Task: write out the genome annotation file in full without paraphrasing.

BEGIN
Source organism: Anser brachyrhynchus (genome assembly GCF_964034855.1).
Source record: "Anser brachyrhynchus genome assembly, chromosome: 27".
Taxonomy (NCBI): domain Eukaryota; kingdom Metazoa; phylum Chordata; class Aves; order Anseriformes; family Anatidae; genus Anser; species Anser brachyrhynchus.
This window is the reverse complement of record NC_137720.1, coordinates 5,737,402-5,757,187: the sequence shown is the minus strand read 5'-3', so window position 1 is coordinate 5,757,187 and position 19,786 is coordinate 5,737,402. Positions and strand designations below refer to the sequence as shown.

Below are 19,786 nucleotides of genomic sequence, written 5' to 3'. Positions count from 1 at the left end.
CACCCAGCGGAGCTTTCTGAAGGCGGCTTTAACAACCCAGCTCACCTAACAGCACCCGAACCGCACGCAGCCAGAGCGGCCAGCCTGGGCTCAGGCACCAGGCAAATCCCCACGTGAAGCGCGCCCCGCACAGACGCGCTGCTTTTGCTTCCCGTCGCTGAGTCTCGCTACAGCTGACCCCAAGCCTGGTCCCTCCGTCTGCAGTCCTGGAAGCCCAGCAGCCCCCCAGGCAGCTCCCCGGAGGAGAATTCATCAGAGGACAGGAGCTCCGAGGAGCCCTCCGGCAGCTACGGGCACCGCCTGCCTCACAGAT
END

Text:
Source organism: Anser brachyrhynchus (genome assembly GCF_964034855.1).
Source record: "Anser brachyrhynchus genome assembly, chromosome: 27".
Taxonomy (NCBI): domain Eukaryota; kingdom Metazoa; phylum Chordata; class Aves; order Anseriformes; family Anatidae; genus Anser; species Anser brachyrhynchus.
This window is the reverse complement of record NC_137720.1, coordinates 5,737,402-5,757,187: the sequence shown is the minus strand read 5'-3', so window position 1 is coordinate 5,757,187 and position 19,786 is coordinate 5,737,402. Positions and strand designations below refer to the sequence as shown.

Below are 19,786 nucleotides of genomic sequence, written 5' to 3'. Positions count from 1 at the left end.
CACCCAGCGGAGCTTTCTGAAGGCGGCTTTAACAACCCAGCTCACCTAACAGCACCCGAACCGCACGCAGCCAGAGCGGCCAGCCTGGGCTCAGGCACCAGGCAAATCCCCACGTGAAGCGCGCCCCGCACAGACGCGCTGCTTTTGCTTCCCGTCGCTGAGTCTCGCTACAGCTGACCCCAAGCCTGGTCCCTCCGTCTGCAGTCCTGGAAGCCCAGCAGCCCCCCAGGCAGCTCCCCGGAGGAGAATTCATCAGAGGACAGGAGCTCCGAGGAGCCCTCCGGCAGCTACGGGCACCGCCTGCCTCACAGAT